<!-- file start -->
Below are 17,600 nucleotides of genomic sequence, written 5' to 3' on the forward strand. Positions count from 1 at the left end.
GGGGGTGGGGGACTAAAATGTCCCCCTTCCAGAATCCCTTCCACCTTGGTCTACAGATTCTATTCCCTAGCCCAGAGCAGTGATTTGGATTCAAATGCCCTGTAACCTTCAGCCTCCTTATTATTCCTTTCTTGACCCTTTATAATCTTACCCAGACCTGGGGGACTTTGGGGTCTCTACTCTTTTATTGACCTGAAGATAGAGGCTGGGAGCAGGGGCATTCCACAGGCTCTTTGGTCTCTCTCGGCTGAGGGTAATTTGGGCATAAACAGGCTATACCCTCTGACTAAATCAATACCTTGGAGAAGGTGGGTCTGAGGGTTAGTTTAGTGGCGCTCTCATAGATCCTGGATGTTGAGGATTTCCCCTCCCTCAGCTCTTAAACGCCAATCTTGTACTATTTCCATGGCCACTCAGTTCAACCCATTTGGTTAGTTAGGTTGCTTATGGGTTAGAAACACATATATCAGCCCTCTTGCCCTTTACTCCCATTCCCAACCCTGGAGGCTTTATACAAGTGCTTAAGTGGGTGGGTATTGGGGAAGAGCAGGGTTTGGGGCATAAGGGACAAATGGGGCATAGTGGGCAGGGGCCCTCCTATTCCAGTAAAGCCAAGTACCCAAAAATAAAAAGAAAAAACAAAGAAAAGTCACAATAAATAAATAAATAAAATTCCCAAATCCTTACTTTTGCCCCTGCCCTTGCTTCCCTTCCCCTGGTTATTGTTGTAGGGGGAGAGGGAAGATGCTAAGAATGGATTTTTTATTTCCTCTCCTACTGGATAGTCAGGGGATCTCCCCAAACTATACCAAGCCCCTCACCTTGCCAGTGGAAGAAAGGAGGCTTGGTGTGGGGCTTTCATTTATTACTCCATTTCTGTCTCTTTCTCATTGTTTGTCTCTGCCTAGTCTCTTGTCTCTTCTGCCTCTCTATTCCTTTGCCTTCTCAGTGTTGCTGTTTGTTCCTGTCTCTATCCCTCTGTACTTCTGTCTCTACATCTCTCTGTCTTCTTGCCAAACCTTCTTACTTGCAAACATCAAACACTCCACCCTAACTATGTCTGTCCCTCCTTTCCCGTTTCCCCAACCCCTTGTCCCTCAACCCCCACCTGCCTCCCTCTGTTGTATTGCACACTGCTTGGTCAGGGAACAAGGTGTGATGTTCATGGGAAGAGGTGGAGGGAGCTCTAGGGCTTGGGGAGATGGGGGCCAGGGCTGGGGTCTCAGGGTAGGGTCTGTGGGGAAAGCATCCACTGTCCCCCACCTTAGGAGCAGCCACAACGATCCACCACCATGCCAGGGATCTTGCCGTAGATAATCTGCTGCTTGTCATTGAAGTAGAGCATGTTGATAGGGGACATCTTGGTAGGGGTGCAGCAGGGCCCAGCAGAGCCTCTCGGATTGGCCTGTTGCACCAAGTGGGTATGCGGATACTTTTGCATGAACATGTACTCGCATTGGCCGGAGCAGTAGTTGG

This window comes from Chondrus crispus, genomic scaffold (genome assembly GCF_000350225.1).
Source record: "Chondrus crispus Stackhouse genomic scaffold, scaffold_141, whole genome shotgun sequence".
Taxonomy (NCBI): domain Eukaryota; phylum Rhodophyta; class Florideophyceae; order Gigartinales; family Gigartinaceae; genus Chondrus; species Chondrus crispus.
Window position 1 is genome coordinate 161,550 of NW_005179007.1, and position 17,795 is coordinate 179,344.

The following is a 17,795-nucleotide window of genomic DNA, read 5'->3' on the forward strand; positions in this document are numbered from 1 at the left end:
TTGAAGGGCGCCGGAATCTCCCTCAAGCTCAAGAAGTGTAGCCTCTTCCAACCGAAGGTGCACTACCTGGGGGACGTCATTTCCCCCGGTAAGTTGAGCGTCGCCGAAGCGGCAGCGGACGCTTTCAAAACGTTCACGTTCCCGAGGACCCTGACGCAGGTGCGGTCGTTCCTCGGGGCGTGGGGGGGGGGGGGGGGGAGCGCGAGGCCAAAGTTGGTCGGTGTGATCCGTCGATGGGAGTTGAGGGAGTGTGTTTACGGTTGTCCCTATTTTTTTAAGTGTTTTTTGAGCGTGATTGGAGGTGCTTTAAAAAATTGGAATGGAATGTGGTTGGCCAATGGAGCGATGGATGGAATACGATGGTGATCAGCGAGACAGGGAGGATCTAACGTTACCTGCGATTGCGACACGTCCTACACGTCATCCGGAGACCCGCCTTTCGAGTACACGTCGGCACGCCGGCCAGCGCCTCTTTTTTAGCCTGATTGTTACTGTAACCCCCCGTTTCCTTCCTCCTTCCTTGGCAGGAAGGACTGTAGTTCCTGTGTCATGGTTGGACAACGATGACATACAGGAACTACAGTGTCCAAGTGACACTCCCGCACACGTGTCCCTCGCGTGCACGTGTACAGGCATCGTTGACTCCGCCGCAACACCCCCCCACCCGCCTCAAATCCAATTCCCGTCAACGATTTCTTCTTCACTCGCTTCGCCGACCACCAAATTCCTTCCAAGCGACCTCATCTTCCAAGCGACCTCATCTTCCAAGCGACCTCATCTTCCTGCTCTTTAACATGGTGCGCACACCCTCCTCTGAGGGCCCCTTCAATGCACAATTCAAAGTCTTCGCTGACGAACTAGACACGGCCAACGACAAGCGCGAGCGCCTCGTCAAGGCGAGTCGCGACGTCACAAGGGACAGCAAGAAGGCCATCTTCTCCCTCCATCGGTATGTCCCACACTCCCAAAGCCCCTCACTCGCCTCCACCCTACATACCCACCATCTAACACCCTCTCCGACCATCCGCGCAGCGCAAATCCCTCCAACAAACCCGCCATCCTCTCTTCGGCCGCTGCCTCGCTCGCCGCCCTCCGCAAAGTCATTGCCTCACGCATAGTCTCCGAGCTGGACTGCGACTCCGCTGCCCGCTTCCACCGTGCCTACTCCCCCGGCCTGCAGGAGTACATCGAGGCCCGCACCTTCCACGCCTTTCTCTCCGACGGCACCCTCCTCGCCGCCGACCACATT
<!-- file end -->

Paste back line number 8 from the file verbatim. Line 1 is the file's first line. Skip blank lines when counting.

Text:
TTGAAGGGCGCCGGAATCTCCCTCAAGCTCAAGAAGTGTAGCCTCTTCCAACCGAAGGTGCACTACCTGGGGGACGTCATTTCCCCCGGTAAGTTGAGCGTCGCCGAAGCGGCAGCGGACGCTTTCAAAACGTTCACGTTCCCGAGGACCCTGACGCAGGTGCGGTCGTTCCTCGGGGCGTGGGGGGGGGGGGGGGGGAGCGCGAGGCCAAAGTTGGTCGGTGTGATCCGTCGATGGGAGTTGAGGGAGTGTGTTTACGGTTGTCCCTATTTTTTTAAGTGTTTTTTGAGCGTGATTGGAGGTGCTTTAAAAAATTGGAATGGAATGTGGTTGGCCAATGGAGCGATGGATGGAATACGATGGTGATCAGCGAGACAGGGAGGATCTAACGTTACCTGCGATTGCGACACGTCCTACACGTCATCCGGAGACCCGCCTTTCGAGTACACGTCGGCACGCCGGCCAGCGCCTCTTTTTTAGCCTGATTGTTACTGTAACCCCCCGTTTCCTTCCTCCTTCCTTGGCAGGAAGGACTGTAGTTCCTGTGTCATGGTTGGACAACGATGACATACAGGAACTACAGTGTCCAAGTGACACTCCCGCACACGTGTCCCTCGCGTGCACGTGTACAGGCATCGTTGACTCCGCCGCAACACCCCCCCACCCGCCTCAAATCCAATTCCCGTCAACGATTTCTTCTTCACTCGCTTCGCCGACCACCAAATTCCTTCCAAGCGACCTCATCTTCCAAGCGACCTCATCTTCCAAGCGACCTCATCTTCCTGCTCTTTAACATGGTGCGCACACCCTCCTCTGAGGGCCCCTTCAATGCACAATTCAAAGTCTTCGCTGACGAACTAGACACGGCCAACGACAAGCGCGAGCGCCTCGTCAAGGCGAGTCGCGACGTCACAAGGGACAGCAAGAAGGCCATCTTCTCCCTCCATCGGTATGTCCCACACTCCCAAAGCCCCTCACTCGCCTCCACCCTACATACCCACCATCTAACACCCTCTCCGACCATCCGCGCAGCGCAAATCCCTCCAACAAACCCGCCATCCTCTCTTCGGCCGCTGCCTCGCTCGCCGCCCTCCGCAAAGTCATTGCCTCACGCATAGTCTCCGAGCTGGACTGCGACTCCGCTGCCCGCTTCCACCGTGCCTACTCCCCCGGCCTGCAGGAGTACATCGAGGCCCGCACCTTCCACGCCTTTCTCTCCGACGGCACCCTCCTCGCCGCCGACCACATT